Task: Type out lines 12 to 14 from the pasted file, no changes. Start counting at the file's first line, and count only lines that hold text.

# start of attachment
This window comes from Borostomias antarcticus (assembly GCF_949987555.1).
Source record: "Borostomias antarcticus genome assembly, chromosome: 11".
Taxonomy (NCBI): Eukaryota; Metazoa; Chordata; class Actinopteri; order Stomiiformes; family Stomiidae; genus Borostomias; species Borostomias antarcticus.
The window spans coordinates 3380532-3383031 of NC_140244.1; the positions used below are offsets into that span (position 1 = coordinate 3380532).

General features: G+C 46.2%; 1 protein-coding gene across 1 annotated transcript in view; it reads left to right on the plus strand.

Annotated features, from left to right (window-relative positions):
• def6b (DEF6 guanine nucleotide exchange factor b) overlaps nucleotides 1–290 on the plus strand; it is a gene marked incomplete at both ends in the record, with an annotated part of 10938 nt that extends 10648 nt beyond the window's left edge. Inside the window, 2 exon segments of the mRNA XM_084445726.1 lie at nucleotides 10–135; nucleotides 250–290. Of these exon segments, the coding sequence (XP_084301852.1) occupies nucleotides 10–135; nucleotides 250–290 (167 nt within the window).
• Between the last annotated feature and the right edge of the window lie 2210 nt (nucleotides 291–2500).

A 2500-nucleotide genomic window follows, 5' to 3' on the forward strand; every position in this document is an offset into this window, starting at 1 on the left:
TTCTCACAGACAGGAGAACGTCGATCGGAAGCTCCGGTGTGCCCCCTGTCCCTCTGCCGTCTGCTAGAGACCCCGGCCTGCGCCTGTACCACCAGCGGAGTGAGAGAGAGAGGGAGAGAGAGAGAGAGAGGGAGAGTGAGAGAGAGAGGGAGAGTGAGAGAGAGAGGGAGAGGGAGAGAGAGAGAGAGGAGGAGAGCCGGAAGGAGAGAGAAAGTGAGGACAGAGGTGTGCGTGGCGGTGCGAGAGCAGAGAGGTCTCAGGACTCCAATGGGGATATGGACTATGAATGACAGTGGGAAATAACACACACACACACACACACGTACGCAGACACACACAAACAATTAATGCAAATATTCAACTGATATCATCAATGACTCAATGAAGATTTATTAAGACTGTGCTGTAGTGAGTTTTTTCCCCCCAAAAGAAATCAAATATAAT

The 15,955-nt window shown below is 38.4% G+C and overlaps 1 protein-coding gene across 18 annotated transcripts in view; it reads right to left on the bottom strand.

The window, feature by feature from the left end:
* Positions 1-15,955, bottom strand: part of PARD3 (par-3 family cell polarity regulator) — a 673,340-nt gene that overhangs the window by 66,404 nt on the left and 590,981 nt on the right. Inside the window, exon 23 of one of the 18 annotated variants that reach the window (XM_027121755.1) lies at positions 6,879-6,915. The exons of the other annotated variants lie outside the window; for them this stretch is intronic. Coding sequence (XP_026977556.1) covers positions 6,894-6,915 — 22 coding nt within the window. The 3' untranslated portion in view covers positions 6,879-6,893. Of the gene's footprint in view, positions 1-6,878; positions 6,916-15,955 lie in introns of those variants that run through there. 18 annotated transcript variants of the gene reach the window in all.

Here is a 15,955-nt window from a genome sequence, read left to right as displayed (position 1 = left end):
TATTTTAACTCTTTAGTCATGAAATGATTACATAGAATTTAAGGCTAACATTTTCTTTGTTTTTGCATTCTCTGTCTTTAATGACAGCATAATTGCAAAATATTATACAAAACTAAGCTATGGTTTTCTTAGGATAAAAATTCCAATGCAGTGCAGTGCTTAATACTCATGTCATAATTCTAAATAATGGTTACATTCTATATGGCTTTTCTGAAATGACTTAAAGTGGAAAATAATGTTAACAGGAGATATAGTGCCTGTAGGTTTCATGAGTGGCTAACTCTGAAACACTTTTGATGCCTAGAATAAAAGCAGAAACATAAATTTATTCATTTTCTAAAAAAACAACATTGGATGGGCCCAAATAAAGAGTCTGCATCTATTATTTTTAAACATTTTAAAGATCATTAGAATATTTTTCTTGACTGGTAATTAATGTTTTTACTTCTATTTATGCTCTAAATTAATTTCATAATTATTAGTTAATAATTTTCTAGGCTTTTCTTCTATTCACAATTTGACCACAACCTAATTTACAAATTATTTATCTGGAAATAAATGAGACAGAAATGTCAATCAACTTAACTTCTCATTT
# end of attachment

The window, feature by feature from the left end:
* Positions 1-15,955, bottom strand: part of PARD3 (par-3 family cell polarity regulator) — a 673,340-nt gene that overhangs the window by 66,404 nt on the left and 590,981 nt on the right. Inside the window, exon 23 of one of the 18 annotated variants that reach the window (XM_027121755.1) lies at positions 6,879-6,915. The exons of the other annotated variants lie outside the window; for them this stretch is intronic. Coding sequence (XP_026977556.1) covers positions 6,894-6,915 — 22 coding nt within the window. The 3' untranslated portion in view covers positions 6,879-6,893. Of the gene's footprint in view, positions 1-6,878; positions 6,916-15,955 lie in introns of those variants that run through there. 18 annotated transcript variants of the gene reach the window in all.

Here is a 15,955-nt window from a genome sequence, read left to right as displayed (position 1 = left end):